Like most things I write, I take a significant amount of time to let it bloom in it--take shape emotionally and then I wait for the image, the words, or the character to come to be. Once that happens, I go with it until there is nothing left to go with. There were moments when I thought, is this too ridiculous? A boy in a refrigerator? Would a mother do something like this? I had to let the doubt fuel the creation of the piece, because if I was questioning it, that meant it had to be, I had to try this, I had to make it plausible. Frigidare felt risky to me and when I feel that with any of my writing, I know this is where I need to go, explore, and investigate. Writing is a process where I better understand my human nature and the nature of others.

What do you hope people will take away from seeing Frigidare?

That we can't make others be what we want them to be; we can't force our agendas, beliefs, or values on others even when we think it's coming from a place of love. We have to provide the space for others and ourselves to be without judgment.

Did you write plays before PlayGround?

When I was a freshman in high school I took a playwriting class with Young Playwrights, Inc. in New York City. Then, I wrote a full-length play about a teenager who finds out she is pregnant and is figuring out what to do. Later, as an undergrad at Sarah Lawrence, I audited a class on writing the monologue but only showed up for the first class--by that time, I was very much into poetry and focused my energy there.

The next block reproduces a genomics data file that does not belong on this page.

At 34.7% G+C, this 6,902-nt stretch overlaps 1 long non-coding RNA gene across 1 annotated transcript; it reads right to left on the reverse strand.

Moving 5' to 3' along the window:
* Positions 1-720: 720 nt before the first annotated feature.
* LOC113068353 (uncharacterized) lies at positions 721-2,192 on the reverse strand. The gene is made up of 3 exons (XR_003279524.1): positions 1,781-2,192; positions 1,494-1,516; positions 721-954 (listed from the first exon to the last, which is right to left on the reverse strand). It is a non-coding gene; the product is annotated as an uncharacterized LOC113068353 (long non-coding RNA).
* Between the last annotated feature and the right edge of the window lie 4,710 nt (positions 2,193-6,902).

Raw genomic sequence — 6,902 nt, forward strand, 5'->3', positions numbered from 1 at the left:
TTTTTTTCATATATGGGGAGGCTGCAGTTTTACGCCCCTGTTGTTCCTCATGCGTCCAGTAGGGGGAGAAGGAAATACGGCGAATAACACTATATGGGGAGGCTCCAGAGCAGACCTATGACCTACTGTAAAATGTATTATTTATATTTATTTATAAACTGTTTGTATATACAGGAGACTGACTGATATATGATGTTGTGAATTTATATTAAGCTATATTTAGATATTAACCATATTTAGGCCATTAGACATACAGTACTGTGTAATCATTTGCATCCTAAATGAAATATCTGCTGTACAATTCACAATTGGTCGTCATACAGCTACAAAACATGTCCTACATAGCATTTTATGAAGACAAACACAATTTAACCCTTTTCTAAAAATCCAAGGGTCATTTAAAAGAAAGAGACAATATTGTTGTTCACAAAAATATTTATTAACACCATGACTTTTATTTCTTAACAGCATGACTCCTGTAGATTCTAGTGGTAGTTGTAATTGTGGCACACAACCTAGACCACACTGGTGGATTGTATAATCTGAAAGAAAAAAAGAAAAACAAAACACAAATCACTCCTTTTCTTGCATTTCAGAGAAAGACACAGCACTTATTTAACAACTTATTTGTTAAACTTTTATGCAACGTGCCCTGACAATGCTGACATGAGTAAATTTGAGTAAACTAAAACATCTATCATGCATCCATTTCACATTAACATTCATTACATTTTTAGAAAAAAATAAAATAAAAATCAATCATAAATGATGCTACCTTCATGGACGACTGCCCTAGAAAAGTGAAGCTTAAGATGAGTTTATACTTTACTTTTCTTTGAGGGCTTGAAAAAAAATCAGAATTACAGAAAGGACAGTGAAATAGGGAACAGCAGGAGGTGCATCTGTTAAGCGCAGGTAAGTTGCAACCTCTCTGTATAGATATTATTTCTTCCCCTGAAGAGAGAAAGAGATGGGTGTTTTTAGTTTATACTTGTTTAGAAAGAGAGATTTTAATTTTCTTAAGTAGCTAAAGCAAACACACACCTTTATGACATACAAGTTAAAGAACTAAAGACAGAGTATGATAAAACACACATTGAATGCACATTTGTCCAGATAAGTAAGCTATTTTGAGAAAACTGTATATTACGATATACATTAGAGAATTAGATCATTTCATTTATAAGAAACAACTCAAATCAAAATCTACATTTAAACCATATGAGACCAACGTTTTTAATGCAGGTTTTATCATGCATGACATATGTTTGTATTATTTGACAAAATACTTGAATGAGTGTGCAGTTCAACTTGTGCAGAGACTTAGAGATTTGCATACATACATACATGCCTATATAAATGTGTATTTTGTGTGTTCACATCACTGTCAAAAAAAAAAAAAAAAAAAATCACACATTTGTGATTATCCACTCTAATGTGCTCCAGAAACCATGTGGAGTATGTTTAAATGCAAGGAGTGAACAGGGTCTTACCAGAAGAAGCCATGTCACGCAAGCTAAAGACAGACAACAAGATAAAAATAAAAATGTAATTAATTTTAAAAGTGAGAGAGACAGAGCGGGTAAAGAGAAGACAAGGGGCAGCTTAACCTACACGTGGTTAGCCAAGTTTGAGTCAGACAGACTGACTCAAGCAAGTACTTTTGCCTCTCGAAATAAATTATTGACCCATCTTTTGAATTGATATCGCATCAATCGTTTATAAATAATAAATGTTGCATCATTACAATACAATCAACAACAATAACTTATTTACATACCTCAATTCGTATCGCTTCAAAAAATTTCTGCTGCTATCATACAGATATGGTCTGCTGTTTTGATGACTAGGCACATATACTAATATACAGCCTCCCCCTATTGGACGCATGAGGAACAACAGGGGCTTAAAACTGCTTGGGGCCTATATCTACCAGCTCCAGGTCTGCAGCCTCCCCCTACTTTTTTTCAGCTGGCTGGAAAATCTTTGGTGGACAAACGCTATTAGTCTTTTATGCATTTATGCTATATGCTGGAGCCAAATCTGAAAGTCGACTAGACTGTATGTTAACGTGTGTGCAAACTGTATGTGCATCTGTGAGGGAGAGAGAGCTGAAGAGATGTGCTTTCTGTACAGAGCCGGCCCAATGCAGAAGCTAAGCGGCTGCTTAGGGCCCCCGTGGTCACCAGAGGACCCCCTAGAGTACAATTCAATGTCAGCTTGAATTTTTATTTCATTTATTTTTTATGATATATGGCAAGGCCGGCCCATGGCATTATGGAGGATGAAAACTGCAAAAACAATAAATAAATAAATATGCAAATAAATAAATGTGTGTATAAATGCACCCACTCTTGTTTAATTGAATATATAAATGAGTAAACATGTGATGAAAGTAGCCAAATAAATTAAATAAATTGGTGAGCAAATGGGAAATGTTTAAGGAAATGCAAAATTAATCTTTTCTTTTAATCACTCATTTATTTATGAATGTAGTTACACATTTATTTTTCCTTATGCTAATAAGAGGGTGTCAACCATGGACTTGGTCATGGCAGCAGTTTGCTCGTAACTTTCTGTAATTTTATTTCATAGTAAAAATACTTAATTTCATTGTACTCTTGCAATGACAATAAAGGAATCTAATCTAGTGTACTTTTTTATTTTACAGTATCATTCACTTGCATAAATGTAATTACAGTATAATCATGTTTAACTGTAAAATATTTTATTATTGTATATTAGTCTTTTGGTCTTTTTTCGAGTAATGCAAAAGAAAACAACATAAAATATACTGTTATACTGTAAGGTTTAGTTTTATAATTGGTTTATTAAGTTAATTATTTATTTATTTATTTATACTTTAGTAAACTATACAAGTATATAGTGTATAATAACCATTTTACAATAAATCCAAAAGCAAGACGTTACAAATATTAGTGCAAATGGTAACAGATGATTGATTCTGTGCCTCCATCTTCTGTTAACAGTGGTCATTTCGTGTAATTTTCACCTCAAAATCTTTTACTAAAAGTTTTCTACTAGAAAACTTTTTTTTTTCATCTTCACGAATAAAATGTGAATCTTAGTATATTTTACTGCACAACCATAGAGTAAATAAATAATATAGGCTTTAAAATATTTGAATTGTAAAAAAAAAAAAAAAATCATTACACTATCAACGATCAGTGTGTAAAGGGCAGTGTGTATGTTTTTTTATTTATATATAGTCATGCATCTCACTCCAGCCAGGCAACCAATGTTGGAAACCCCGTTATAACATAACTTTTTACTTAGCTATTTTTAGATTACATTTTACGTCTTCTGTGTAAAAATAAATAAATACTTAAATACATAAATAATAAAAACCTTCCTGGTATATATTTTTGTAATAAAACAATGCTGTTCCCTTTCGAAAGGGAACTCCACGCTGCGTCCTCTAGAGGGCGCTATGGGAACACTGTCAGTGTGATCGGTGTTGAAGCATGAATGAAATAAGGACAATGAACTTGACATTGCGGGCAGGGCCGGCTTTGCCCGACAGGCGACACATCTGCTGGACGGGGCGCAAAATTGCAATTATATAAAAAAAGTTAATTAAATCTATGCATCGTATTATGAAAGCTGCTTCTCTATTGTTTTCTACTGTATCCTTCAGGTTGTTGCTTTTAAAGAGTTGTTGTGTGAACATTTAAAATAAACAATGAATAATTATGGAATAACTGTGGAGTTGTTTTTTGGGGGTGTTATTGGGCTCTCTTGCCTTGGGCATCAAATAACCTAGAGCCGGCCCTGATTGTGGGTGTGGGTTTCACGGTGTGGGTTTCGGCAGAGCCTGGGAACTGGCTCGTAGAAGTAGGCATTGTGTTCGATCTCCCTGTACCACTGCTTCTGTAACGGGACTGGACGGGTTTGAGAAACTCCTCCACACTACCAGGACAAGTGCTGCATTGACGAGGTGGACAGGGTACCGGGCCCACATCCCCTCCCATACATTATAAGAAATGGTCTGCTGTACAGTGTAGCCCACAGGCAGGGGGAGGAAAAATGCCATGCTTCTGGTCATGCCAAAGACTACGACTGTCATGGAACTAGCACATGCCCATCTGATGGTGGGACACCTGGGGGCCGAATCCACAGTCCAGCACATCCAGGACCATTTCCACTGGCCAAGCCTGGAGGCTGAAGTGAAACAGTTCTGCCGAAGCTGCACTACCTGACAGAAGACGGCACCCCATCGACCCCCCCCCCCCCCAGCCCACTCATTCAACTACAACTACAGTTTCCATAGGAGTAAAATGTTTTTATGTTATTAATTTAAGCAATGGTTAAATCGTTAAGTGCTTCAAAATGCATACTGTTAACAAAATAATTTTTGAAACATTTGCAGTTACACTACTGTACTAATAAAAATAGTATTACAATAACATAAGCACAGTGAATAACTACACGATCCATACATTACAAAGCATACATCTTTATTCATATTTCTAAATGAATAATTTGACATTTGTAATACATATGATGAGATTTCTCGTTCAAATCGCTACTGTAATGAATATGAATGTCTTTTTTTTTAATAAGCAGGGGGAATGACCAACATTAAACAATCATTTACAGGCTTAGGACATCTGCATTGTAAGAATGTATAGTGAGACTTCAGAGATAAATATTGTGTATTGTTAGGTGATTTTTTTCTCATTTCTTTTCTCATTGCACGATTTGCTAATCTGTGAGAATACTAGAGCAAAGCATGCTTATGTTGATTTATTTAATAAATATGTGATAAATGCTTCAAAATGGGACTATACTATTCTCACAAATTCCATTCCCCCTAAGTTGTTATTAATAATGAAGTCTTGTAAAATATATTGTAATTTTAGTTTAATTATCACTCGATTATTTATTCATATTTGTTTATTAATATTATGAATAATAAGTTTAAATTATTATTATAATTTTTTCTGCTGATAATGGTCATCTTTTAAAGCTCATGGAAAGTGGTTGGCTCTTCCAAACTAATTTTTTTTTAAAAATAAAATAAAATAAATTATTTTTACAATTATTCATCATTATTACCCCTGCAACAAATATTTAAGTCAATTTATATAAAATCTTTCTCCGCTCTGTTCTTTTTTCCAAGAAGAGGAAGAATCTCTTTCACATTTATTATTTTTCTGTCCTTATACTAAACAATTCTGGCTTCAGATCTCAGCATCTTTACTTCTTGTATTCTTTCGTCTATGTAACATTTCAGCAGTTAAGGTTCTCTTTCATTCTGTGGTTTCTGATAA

How did you come to start playwriting?

Growing up with many siblings--I am the oldest daughter of seven--we would entertain ourselves with making skits and recording them on our camcorder. My older brother, younger brother and sister and I would spend our weekends together in imaginary land, being superheros who saved people from other planets, attacked Martians, and then we would do commercials for Minute Maid Fruit Punch!

What are your goals as a playwright?

Admittedly, I am still forming those goals. I'm still getting my feet wet and learning to better understand the form and what I can do in it. Goals that I have for myself as a person, being in this culture and society, is to find the beauty where you least expect it. To take difficult realities and show the people involved and how their experiences have shaped them. To take risks artistically, emotionally, and personally so that I can further evolve myself and the work I love to do.

How does your process for writing poetry compare to your process for writing plays?

The process is different and the same, I would say. Working in the play form, I have to make my characters embody and show the emotion, I have to move them around. I have to think about a body in space, which is a whole other level awareness that I need to bring to the page when writing. With poetry, the poem doesn't need the body in the same way. It is far more of an introspective process--I can solely deal in the realm of immaterial: spiritual or emotional without having to think about how each word, image, will move the poem forward. Essentially, I get to abandon causality, if I choose. And that is where I wrestle a bit with playwriting: can I have a character do or say something without needing to move the moment forward or backward? Is there always cause and effect? Because I have spent more years with poetry, I don't feel limited by the idea of what a poem should be. With playwriting, I am still grappling with what a play is and what a play is to me.

Which playwrights inspire you as a playwright?

Lately, I have been inspired by poet playwrights--writers who have crossed over or mixed genres. Ntozake Shange, Cornelius Eady, Muriel Rukeyser, and Claudia Rankine.


  1. Cass Brayton5/6/11, 2:12 AM

    Love the poetry of a person putting himself in cold storage in response to a mother's extreme attempts to make him into a better person. Arisa, I can't wait to see where your explorations of a body in space take you (and the body).